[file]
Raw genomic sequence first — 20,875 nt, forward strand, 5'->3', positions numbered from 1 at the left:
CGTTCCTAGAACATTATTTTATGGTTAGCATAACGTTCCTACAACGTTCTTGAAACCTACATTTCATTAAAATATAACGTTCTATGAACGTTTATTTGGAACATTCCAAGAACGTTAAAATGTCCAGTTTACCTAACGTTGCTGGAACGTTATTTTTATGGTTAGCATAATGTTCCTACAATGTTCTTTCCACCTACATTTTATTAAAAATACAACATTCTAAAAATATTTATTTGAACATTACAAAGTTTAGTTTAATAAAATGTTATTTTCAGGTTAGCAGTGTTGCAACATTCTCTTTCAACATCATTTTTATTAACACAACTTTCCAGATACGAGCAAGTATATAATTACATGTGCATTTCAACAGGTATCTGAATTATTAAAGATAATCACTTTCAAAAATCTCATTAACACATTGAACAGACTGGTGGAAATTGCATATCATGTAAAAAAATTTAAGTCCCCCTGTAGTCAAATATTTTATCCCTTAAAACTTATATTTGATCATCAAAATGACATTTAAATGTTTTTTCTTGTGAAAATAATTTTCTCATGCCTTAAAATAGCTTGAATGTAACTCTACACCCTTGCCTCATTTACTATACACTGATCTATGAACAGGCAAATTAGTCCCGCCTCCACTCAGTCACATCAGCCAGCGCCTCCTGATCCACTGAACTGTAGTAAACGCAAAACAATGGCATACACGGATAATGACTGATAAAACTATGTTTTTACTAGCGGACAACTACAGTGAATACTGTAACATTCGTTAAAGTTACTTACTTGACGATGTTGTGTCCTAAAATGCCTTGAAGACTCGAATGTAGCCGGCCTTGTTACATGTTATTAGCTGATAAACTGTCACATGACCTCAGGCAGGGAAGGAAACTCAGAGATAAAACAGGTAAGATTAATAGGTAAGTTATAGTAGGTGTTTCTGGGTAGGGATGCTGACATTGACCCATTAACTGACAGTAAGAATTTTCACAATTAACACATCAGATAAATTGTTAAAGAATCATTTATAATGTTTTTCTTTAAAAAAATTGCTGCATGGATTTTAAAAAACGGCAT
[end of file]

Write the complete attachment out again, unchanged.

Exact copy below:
Raw genomic sequence first — 20,875 nt, forward strand, 5'->3', positions numbered from 1 at the left:
CGTTCCTAGAACATTATTTTATGGTTAGCATAACGTTCCTACAACGTTCTTGAAACCTACATTTCATTAAAATATAACGTTCTATGAACGTTTATTTGGAACATTCCAAGAACGTTAAAATGTCCAGTTTACCTAACGTTGCTGGAACGTTATTTTTATGGTTAGCATAATGTTCCTACAATGTTCTTTCCACCTACATTTTATTAAAAATACAACATTCTAAAAATATTTATTTGAACATTACAAAGTTTAGTTTAATAAAATGTTATTTTCAGGTTAGCAGTGTTGCAACATTCTCTTTCAACATCATTTTTATTAACACAACTTTCCAGATACGAGCAAGTATATAATTACATGTGCATTTCAACAGGTATCTGAATTATTAAAGATAATCACTTTCAAAAATCTCATTAACACATTGAACAGACTGGTGGAAATTGCATATCATGTAAAAAAATTTAAGTCCCCCTGTAGTCAAATATTTTATCCCTTAAAACTTATATTTGATCATCAAAATGACATTTAAATGTTTTTTCTTGTGAAAATAATTTTCTCATGCCTTAAAATAGCTTGAATGTAACTCTACACCCTTGCCTCATTTACTATACACTGATCTATGAACAGGCAAATTAGTCCCGCCTCCACTCAGTCACATCAGCCAGCGCCTCCTGATCCACTGAACTGTAGTAAACGCAAAACAATGGCATACACGGATAATGACTGATAAAACTATGTTTTTACTAGCGGACAACTACAGTGAATACTGTAACATTCGTTAAAGTTACTTACTTGACGATGTTGTGTCCTAAAATGCCTTGAAGACTCGAATGTAGCCGGCCTTGTTACATGTTATTAGCTGATAAACTGTCACATGACCTCAGGCAGGGAAGGAAACTCAGAGATAAAACAGGTAAGATTAATAGGTAAGTTATAGTAGGTGTTTCTGGGTAGGGATGCTGACATTGACCCATTAACTGACAGTAAGAATTTTCACAATTAACACATCAGATAAATTGTTAAAGAATCATTTATAATGTTTTTCTTTAAAAAAATTGCTGCATGGATTTTAAAAAACGGCAT